Free Michelle Carter, says top civil rights group

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Free Michelle Carter, says top civil rights group

‘Michelle Carter’s conviction should be reversed’

America's leading civil rights organization says Michelle Carter, the young woman who texted her boyfriend to kill himself, should win her appeal next week. Carter was sentenced to 2.5 years for involuntary manslaughter after bombarding her telling Conrad Roy III to end his life.

"You need to stop thinking about this and just do it," she texted him, prompting Roy on suicide techniques. "You have everything you need. There is no way you can fail. Tonight is the night. It’s now or never."

Carter, who was 17 when Roy died in 2014, is fighting to appeal her sentence – she is due in Massachusetts Supreme Judicial Court on October 4th. Now the American Civil Liberties Union of Massachusetts has said that her conviction "should be reversed" and that there is "no precedent" for sentencing someone on an involuntary manslaughter charge based on encouragement alone.

Michelle Carter

The ACLU wrote in an amicus brief that Carter did not have "specific intent" to kill Roy, which is needed to convict on involuntary manslaughter.

"Carter stands convicted of involuntarily committing manslaughter with her words," they said. "This offense does not require, and the judge did not find, a specific intent to cause Roy's death. But even if it were permissible to imprison someone for causing a suicide through encouragement, a finding of specific intent would be required by the First Amendment."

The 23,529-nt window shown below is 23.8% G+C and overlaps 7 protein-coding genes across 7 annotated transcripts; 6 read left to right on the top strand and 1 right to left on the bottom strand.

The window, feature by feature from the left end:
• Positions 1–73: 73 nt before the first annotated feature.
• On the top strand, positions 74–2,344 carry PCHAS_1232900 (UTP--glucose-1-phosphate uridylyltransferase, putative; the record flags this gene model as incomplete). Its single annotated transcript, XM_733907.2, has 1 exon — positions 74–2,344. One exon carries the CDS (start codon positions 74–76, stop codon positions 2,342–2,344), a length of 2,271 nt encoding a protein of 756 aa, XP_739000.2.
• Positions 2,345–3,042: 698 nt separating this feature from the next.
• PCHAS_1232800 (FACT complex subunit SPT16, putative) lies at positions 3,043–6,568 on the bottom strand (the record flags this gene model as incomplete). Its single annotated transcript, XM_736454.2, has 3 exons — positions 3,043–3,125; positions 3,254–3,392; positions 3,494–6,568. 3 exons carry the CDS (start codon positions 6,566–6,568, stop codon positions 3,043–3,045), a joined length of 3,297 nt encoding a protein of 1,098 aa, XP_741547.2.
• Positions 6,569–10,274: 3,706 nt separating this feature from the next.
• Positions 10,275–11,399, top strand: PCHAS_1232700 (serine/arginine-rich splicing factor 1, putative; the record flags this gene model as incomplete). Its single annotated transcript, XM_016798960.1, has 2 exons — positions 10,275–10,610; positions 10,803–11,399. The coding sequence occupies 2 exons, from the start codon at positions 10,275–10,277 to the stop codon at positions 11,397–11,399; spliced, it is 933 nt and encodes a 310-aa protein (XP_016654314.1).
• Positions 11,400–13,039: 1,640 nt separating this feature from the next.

They added interpreting "specific intent" is crucial, as Carter's speech was sent through text messages. "It is not difficult to imagine its utterance on Twitter, Facebook, or other social media forums, where messages are often abbreviated, idiosyncratic, decontextualized, and ambiguous. As such, this speech is susceptible to multiple interpretations, making a specific intent requirement especially important. A single Tweet or Facebook post, stripped from its context, may convey an entirely different message from one situated in the context of all of the relevant facts and circumstances."

Legal experts who spoke to babe similarly predicted that she would likely win on First Amendment grounds – telling someone to take their life still counts as free speech, explained one lawyer.

Carter's attorneys say key evidence was withheld from the trial last year, and that prosecutors "cherry-picked" evidence, leaving out texts that could have swung the outcome. Those texts showed Carter urging Roy to get medical help for his suicidal thoughts. "I'm not giving up on you, it’s just every time I try to help you don’t listen," she said.

At her trial, prosecutors presented texts to paint Carter as "playing a sick game of life and death," driving her boyfriend Roy to suicide. Her appeal will be heard on October 4th.

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